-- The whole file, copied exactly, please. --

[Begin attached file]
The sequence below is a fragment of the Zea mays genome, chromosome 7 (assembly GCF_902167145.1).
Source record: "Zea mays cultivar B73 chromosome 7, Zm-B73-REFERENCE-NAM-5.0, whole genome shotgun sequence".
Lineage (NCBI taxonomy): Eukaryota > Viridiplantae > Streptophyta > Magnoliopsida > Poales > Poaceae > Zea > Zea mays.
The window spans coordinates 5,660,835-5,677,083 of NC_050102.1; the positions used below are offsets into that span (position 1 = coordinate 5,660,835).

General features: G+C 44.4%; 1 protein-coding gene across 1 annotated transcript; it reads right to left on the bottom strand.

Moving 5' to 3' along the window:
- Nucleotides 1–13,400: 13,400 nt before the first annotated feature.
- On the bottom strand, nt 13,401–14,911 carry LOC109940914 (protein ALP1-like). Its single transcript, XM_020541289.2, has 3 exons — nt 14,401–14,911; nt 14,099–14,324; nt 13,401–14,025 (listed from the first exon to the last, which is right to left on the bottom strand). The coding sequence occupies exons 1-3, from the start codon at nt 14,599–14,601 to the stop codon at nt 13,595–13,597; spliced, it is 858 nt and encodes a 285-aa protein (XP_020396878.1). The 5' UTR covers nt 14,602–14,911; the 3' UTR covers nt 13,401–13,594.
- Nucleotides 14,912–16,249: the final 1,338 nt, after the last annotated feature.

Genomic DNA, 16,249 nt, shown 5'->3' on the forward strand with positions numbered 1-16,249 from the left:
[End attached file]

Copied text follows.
The sequence below is a fragment of the Zea mays genome, chromosome 7 (assembly GCF_902167145.1).
Source record: "Zea mays cultivar B73 chromosome 7, Zm-B73-REFERENCE-NAM-5.0, whole genome shotgun sequence".
Lineage (NCBI taxonomy): Eukaryota > Viridiplantae > Streptophyta > Magnoliopsida > Poales > Poaceae > Zea > Zea mays.
The window spans coordinates 5,660,835-5,677,083 of NC_050102.1; the positions used below are offsets into that span (position 1 = coordinate 5,660,835).

General features: G+C 44.4%; 1 protein-coding gene across 1 annotated transcript; it reads right to left on the bottom strand.

Moving 5' to 3' along the window:
- Nucleotides 1–13,400: 13,400 nt before the first annotated feature.
- On the bottom strand, nt 13,401–14,911 carry LOC109940914 (protein ALP1-like). Its single transcript, XM_020541289.2, has 3 exons — nt 14,401–14,911; nt 14,099–14,324; nt 13,401–14,025 (listed from the first exon to the last, which is right to left on the bottom strand). The coding sequence occupies exons 1-3, from the start codon at nt 14,599–14,601 to the stop codon at nt 13,595–13,597; spliced, it is 858 nt and encodes a 285-aa protein (XP_020396878.1). The 5' UTR covers nt 14,602–14,911; the 3' UTR covers nt 13,401–13,594.
- Nucleotides 14,912–16,249: the final 1,338 nt, after the last annotated feature.

Genomic DNA, 16,249 nt, shown 5'->3' on the forward strand with positions numbered 1-16,249 from the left: